WHO plays down risk to Indian children from tainted polio va
The World Health Organisation (WHO) has said that there was minimal risk of children contracting the polio virus in India from a tainted batch of vaccines.

The public health scare, which potentially affected thousands of children, put a renewed spotlight on lax pharmaceutical quality control procedures in India.

The latest concerns emerged over the weekend after vaccines produced by privately-held Bio-Med Pvt Ltd and distributed as part of a free government drive to eradicate polio were found to have a strain of the virus that had been eradicated around the world and phased out of vaccines.

The contaminated vaccines, were allegedly administered in Uttar Pradesh, Maharashtra and Telangana. The contamination was first suspected when surveillance reports from UP revealed signs of virus in stool samples of some children. Later the oral polio vaccines (OPV) were sent for testing, which confirmed that some of them were contaminated with type-2 virus.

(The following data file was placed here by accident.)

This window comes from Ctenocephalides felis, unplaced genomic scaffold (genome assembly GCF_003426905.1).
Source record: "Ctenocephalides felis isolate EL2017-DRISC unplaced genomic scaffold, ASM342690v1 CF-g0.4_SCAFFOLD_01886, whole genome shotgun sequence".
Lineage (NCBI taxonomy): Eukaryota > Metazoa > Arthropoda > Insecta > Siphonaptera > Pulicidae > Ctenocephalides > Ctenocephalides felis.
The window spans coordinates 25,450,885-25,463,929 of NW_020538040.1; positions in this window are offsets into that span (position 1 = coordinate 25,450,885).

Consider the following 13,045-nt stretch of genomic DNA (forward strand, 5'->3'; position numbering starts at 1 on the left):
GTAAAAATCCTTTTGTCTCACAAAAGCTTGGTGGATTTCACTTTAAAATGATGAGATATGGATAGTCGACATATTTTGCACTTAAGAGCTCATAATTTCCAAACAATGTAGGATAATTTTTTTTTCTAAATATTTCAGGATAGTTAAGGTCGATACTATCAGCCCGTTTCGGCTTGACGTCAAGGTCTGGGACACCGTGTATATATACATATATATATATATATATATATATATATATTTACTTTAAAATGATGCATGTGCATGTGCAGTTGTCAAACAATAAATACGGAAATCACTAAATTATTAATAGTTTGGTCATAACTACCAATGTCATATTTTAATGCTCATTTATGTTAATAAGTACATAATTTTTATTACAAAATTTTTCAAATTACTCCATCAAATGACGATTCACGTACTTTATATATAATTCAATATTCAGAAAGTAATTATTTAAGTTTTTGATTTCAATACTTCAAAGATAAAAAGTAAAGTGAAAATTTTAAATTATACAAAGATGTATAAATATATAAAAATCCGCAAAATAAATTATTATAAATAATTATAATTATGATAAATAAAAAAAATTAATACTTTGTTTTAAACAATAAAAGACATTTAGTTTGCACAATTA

Swinging into action, the union health ministry had set up a three-member committee to probe if the virus, which was officially eradicated in India in March 2014, has resurrected with the three batches of polio vaccines containing 1.5 lakh vials. Routine testing revealed it had made and shipped some 150,000 lots of oral polio vaccines.

However Shamila Sharma, a spokeswoman for the WHO, said any risk to children was "minimal" due to the high routine polio immunization coverage in India. The WHO funds and supports India's polio-control programme.

Health officials in New Delhi said they were investigating why and how Bio-Med was still producing such vaccines, and that the affected lots were being recalled. The Indian government had ordered this type of vaccine to be discontinued in 2016.

Know more here: https://in.reuters.com/article/india-health-polio/who-plays-down-risk-to-indian-children-from-tainted-polio-vaccine-idINKCN1MB3GM
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